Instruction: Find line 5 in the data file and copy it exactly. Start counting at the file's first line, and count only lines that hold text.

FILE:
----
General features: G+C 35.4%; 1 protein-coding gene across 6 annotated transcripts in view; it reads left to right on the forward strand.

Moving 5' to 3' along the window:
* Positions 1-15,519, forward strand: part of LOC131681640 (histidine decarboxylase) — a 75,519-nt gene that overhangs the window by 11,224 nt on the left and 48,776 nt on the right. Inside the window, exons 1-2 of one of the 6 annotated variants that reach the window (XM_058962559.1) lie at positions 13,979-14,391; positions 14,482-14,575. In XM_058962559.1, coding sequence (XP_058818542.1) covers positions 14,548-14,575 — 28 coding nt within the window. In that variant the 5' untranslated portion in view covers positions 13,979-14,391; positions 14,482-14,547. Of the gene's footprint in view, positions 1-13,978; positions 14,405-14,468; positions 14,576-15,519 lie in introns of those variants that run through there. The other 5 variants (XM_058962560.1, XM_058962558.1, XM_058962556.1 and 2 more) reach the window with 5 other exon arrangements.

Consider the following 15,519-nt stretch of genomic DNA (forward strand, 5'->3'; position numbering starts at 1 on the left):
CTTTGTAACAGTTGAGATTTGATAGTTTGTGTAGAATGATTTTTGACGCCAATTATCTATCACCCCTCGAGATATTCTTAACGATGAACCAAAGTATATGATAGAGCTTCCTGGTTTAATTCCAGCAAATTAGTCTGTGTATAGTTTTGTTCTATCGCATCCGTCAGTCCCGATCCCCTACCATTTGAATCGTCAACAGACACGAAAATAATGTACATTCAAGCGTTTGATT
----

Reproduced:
CTTTGTAACAGTTGAGATTTGATAGTTTGTGTAGAATGATTTTTGACGCCAATTATCTATCACCCCTCGAGATATTCTTAACGATGAACCAAAGTATATGATAGAGCTTCCTGGTTTAATTCCAGCAAATTAGTCTGTGTATAGTTTTGTTCTATCGCATCCGTCAGTCCCGATCCCCTACCATTTGAATCGTCAACAGACACGAAAATAATGTACATTCAAGCGTTTGATT